All alone with Anne’s Mother, not the Woman with the Lamp but certainly the one with the money, Les had known all along there would be a price to pay. But who cared? He was more than happy to throw honour out of the window and anything else that was surplus to requirements.
Les and Anne’s Mother Betty eventually emerged from the bedroom hand in hand; both were silent as they made their way to the settee. ‘Care for a refill?’ asked Betty as she handed him his empty glass. And passing him the bottle she suggested, ‘Help yourself’. And with that she headed straight to her sideboard. Rejoining Les on the settee Betty stroked his thigh somewhat provocatively and as she opened her chequebook, she smiled benignly as she began to write. She was more than happy to honour her part of the deal.
Later that night, as he cycled home, Les paused on Stoke Bridge and as the lights from the riverside pub played gently on the ripples of the slowly moving river just beneath him he reached for that little piece of paper he had so meticulously put in to his inside jacket pocket. With immense satisfaction he read out loudly to himself the words that were clearly written out on Betty’s cheque. Firstly his own name then those magical words, ‘One Thousand Pounds Only’. He had to admit he was, for the first time in his life, rich beyond compare and somewhat callously concluded that there could be more to come if he played his cards right.
As the weeks and months went by Les found himself spending more and more time at Flegg Green. Now the proud owner of an Austin Seven Saloon his cycling days were a thing of the past. Visits to see Anne, let alone her Mother, were now commonplace. He still found time to call in at his beloved Social Club meeting up with his old friend Stan who at every opportunity lost no time in telling him he couldn’t afford to buy a car on his farm workers wages and couldn’t understand how he could. When one night Les confided to Stan that he had won just a small amount on the pools. His friend gave him the same suspicious look as Anne had done when he told her the same story. By mid-summer, life had settled into a somewhat routine pattern. Anne and Les spending many a happy evening swimming and lounging around on the river bank just under Stoke bridge before adjourning to the nearby Bull Pub for the odd glass or two.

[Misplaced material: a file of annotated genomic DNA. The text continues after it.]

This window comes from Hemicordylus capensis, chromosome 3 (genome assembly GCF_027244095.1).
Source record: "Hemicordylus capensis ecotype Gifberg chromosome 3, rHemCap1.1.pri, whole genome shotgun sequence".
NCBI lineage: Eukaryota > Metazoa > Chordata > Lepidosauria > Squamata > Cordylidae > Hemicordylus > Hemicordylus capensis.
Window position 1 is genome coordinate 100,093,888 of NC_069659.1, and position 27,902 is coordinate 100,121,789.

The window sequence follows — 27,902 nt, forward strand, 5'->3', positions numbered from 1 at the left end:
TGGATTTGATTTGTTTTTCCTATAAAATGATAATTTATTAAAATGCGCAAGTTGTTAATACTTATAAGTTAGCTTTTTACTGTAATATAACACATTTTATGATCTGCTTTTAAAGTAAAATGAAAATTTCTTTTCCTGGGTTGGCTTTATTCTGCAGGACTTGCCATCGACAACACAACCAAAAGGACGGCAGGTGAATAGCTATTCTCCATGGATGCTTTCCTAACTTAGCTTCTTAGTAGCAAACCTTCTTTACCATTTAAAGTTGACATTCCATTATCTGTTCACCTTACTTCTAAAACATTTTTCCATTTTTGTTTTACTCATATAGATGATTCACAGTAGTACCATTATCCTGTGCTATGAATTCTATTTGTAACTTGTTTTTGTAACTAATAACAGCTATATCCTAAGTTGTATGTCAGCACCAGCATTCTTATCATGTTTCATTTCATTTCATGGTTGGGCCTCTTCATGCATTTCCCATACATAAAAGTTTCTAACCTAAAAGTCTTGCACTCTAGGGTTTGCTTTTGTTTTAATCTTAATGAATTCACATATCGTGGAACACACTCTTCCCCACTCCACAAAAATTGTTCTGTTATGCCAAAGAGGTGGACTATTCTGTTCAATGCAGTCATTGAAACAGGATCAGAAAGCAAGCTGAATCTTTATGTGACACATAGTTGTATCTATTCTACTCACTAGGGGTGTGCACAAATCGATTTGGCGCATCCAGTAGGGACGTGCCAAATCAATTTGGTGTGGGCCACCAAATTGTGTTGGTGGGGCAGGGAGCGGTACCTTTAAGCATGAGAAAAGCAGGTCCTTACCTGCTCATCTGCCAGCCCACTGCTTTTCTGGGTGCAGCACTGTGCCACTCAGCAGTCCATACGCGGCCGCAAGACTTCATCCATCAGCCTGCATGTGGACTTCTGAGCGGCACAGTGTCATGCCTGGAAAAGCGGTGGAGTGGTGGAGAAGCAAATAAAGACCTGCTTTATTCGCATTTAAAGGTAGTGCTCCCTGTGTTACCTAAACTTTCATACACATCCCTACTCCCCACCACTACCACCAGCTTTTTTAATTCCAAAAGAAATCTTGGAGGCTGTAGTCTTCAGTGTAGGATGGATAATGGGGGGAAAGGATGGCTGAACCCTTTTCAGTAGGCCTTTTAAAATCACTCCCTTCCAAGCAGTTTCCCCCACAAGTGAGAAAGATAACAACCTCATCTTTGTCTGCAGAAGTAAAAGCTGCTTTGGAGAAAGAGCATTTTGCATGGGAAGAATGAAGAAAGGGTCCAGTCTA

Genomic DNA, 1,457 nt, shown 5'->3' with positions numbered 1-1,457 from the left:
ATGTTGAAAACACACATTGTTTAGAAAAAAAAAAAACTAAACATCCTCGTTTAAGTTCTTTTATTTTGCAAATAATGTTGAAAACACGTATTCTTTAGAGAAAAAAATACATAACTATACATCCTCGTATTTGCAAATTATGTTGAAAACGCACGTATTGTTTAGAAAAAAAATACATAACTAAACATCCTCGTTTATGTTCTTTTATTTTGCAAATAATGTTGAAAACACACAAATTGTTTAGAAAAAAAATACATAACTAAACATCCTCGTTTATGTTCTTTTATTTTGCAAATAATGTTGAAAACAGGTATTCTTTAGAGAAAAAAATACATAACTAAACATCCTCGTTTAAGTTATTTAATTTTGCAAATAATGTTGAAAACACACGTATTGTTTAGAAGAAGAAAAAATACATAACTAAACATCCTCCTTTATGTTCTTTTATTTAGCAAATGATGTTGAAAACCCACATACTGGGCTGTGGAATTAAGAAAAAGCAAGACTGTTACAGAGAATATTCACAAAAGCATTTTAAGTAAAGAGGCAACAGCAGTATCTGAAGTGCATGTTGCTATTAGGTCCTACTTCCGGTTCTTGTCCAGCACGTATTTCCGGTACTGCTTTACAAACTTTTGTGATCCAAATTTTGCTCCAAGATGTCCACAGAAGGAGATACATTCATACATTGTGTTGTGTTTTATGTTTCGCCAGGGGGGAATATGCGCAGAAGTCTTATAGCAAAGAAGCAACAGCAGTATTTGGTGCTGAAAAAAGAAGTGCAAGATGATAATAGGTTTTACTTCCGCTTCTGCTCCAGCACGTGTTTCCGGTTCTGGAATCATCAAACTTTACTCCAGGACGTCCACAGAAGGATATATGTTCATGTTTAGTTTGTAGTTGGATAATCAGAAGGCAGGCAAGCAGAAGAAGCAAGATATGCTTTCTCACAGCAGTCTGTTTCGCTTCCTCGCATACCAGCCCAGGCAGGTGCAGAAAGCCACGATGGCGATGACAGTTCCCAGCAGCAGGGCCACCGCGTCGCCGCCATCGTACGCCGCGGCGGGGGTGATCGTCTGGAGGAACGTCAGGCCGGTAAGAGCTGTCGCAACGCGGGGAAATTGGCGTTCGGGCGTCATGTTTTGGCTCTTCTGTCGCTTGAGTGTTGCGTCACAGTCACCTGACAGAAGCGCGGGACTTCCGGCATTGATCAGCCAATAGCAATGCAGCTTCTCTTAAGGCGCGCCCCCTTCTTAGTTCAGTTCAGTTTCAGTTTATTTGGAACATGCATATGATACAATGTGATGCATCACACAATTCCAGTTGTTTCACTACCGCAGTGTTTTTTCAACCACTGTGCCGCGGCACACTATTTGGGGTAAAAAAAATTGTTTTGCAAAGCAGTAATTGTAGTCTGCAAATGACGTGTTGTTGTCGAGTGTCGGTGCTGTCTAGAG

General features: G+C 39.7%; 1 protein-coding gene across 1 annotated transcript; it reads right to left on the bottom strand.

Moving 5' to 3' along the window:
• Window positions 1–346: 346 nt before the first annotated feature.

Anne enjoyed tennis, a game, which had little appeal for Les, so swimming had occasionally to take a back seat when Anne went off to the Factory Sports Club.
The ever-resourceful Betty, with Les’s interests and her investment very much at heart, would lose no time in inviting him over. “I shall be on my own. All my husband thinks about is his bowls; he’s never here”. Being alone with Betty he was never as relaxed as he would like. He knew only too well that, either her husband or Anne could return sooner than expected, and the chances of finding them both in a compromising situation could almost be guaranteed. Such was Betty’s almost insatiable!
Les knew he was playing a dangerous game but at least it was paying dividends. What more could he wish for? A gorgeous girl friend and a prospective mother-in-law who was more than willing to throw her money around and some of it in his direction. But even Les could not forecast the events which were about to unfold……